Anthony Clark’s views have to be posed alongside the lessons learned from conducting two half-day workshops in the pedagogic mode, first with a group of 10 and then 23, male and female 15-24 year old students, close by Marrakech in Morocco in December 2009. I had anticipated watching them being instructed. After a brief chat with the director I was led into a vast hall and told “There’s the group, for you to work with!” I introduced myself and the topic by telling the students that my pre-occupation was researching what the obstacles to academic progress might be. And that one way into the topic was to take , then debug, the phrase “Write right (properly) with your right hand!” The relevant details include:
- out of a total of 67 students attending Terre des Jeunes only 2 were acknowledged by the director to be left handed. This is not surprising given the importance of the right hand in Islamic culture as it is in so many others.
- in the first group of 10 students, all wrote Arabic, French and / or English with their right hand,
- they wrote Arabic from right to left and French and English from left to right,
- the case for acknowledging a distinction between a writing and an adept hand was easily accepted by all,
- as a result of a variety of unfamiliar manipulo-spatial tasks the group of 10 established among
themselves that four were adept right handers, four were adept left handers. It was difficult, within the time constraints for them to determine the adept hand of the remaining two students..
- one student asked whether the mis-match would make it difficult for him to listen to tutors’ lectures and simultaneously write his notes?
- another student asked whether the condition would affect all aspects of one’s life (reflecting Dr Sattler’s conclusions),
- in the second group of initially 18 but eventually 23 students the following additional details emerged
- for the first three-quarters of the session only one male and one female student from session-1 were present,
- these two students were co-opted as co-tutors,
- the female student demonstrated mastery of many manipulation and orientation tasks in the second session which she failed in the first. The male student had already achieved mastery in session-1
- the group, which expanded to 23 in the fourth quarter, themselves established that 8 were unequivocally adept with the right hand, 8 with their left and it was difficult to establish which the remaining 7 were within the time and resources available
- as the session ended, one of the two self-defined left-handers, joined the dispersing group and introduced herself to me,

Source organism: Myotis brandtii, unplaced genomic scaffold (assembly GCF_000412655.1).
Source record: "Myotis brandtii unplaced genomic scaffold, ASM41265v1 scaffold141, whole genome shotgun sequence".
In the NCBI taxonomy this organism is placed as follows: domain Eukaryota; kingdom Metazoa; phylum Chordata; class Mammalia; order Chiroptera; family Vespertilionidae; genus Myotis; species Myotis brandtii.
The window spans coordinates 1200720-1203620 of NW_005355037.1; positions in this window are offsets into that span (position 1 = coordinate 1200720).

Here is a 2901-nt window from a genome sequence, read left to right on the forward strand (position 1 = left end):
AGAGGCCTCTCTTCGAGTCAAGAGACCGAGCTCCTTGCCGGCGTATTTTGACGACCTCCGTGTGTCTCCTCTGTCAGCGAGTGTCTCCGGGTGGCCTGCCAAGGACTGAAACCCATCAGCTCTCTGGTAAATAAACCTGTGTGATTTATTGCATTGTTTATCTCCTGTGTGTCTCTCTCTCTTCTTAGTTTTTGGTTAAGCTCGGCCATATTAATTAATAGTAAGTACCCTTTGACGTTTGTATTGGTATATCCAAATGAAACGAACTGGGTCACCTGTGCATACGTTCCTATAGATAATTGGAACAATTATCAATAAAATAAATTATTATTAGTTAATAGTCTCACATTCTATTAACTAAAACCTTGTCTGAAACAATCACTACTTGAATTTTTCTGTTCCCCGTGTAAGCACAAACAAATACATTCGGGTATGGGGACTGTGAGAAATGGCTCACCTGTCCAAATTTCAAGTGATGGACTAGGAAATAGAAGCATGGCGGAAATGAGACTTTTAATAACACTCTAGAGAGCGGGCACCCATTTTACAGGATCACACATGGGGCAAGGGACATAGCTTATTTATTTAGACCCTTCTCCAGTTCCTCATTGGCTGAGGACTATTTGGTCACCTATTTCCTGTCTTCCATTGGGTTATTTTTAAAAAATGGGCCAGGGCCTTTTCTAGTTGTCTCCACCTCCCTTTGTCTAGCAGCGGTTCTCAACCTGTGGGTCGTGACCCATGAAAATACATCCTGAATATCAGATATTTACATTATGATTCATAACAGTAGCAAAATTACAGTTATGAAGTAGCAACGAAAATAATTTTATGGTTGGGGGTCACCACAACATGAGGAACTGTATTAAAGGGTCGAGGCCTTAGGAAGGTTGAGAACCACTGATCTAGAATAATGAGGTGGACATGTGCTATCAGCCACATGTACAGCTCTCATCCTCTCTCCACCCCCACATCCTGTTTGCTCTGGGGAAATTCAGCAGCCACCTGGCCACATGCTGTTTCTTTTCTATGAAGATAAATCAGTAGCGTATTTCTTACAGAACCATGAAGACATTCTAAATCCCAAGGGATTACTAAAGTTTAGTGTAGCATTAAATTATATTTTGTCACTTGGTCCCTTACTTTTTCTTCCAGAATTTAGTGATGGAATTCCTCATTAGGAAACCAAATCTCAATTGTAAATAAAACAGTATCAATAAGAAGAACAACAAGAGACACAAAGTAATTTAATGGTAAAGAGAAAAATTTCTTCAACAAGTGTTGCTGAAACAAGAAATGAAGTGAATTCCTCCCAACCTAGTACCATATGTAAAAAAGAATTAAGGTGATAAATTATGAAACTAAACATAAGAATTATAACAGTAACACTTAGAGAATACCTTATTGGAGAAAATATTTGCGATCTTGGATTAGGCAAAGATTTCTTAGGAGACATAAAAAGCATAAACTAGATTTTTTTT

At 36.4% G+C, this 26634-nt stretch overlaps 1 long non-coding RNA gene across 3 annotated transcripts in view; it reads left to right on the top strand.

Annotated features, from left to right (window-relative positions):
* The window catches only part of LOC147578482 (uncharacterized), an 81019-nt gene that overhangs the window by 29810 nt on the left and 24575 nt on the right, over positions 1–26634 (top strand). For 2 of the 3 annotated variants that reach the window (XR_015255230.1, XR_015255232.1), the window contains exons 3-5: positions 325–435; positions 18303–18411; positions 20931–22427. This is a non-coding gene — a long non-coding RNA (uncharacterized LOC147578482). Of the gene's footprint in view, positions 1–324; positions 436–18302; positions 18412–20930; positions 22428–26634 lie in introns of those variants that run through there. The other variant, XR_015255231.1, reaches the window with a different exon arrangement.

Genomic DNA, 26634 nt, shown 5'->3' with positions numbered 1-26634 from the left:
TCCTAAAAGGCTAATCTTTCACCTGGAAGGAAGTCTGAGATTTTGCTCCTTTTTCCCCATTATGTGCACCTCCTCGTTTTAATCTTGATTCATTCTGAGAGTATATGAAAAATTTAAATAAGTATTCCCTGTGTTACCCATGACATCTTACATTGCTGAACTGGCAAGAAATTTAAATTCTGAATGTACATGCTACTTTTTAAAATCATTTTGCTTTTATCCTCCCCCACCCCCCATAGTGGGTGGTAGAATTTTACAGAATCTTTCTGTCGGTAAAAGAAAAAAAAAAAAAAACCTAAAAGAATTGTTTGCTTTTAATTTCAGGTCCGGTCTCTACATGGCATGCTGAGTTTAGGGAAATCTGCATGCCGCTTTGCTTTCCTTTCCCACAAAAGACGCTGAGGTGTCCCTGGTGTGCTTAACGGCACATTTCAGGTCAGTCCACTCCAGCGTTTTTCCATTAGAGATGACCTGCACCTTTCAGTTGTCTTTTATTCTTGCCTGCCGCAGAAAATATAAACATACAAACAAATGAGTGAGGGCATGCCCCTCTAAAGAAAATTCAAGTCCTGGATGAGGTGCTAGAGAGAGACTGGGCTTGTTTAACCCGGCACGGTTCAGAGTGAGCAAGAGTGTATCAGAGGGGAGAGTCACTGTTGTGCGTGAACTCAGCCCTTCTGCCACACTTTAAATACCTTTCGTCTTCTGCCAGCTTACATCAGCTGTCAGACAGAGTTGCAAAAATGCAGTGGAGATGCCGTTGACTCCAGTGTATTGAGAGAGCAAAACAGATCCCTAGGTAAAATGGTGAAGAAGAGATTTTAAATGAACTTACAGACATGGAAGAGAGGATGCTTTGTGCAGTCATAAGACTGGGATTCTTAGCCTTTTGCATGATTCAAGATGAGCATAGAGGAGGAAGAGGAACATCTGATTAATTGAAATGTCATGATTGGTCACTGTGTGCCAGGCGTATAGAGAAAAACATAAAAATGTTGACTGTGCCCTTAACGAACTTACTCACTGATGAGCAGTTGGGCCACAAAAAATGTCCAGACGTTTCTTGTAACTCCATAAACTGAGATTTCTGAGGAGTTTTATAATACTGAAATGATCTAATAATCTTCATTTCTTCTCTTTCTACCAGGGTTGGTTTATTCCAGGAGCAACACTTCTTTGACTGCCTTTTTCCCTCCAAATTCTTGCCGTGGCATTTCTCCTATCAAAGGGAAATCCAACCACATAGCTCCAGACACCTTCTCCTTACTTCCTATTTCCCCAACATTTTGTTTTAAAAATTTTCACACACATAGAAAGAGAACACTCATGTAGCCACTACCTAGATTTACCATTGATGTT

- the remaining students were keen to establish whether she was indeed adept with her left hand? They agreed she was!
- the group introduced me to some of their own ‘stones throwing and catching’ games,
- together we created sets of activities to consolidate learning of the English alphabet, using the vowels A E I O U as pivots, because in Arabtterstterstowels are indicated, not by letters but by diacritical marks above or below consonants
- With infinitely fewer resources than Malvern College, the students at Terre des Jeunes, studying for the Baccalaureate, demonstrated the ability to speak as well as write English, French, Berber and Classical Arabic, all but two with the right hand.
The director told me that those students who volunteered to attend the afternoon sessions after their formal schooling in the mornings achieved higher grades in their Baccalaureate than those not attending Terre des Jeunes.
The lessons to be learned from this comparison are that:
- the critical issue is not whether one writes with the right or the left hand but whether one writes with the adept hand.
- that Anthony Clark’s students, if writing, from left to right with their adept left hand then they will be writing in a mirror fashion to millions of Arabs, whose script is right to left, writing with their adept right hand,
- handwriting problems occur amongst right and left handers, not because of the hand used to write with but when the writing hand is not the adept hand.
- two Terre des Jeunes students went beyond the simple observation of the mis-match between the writing and the adept hand and saw what the British Psychological Society couldn’t: the implications for affecting thinking and life in general!
The following Table I indicates the variety of contexts in which the MBM has been found to be a co-factor.
Literacy & Numeracy
School exclusions: Behaviour management
Obesity / Anorexia
Mental Health Professionals
Young Offenders / Old Timers
Probation Service: Prison Officers:
Enhanced Thinking Skills Programmes
Screened to see if capable of benefitting
Cognitive Behaviour Therapy Programmes
Drug abuse, Anger management Programmes
Offender Assessment System
Family breakdown as a result of dealing with child problems
Cost of private psychological assessments
British Psychological Society
Child custody disputes
Fitness to work
Human Resource Professionals
Reasonable adjustments in the work place
What Is the Problem
What is the Mind-Body-Mismatch Problem?
Find out More
Who can Identify it?
Why focus on the mis-match between the writing and the wright or adept hand
Find out More
Path to Discovery
Awareness and Advocacy
Treatment and Implications
Identification and Support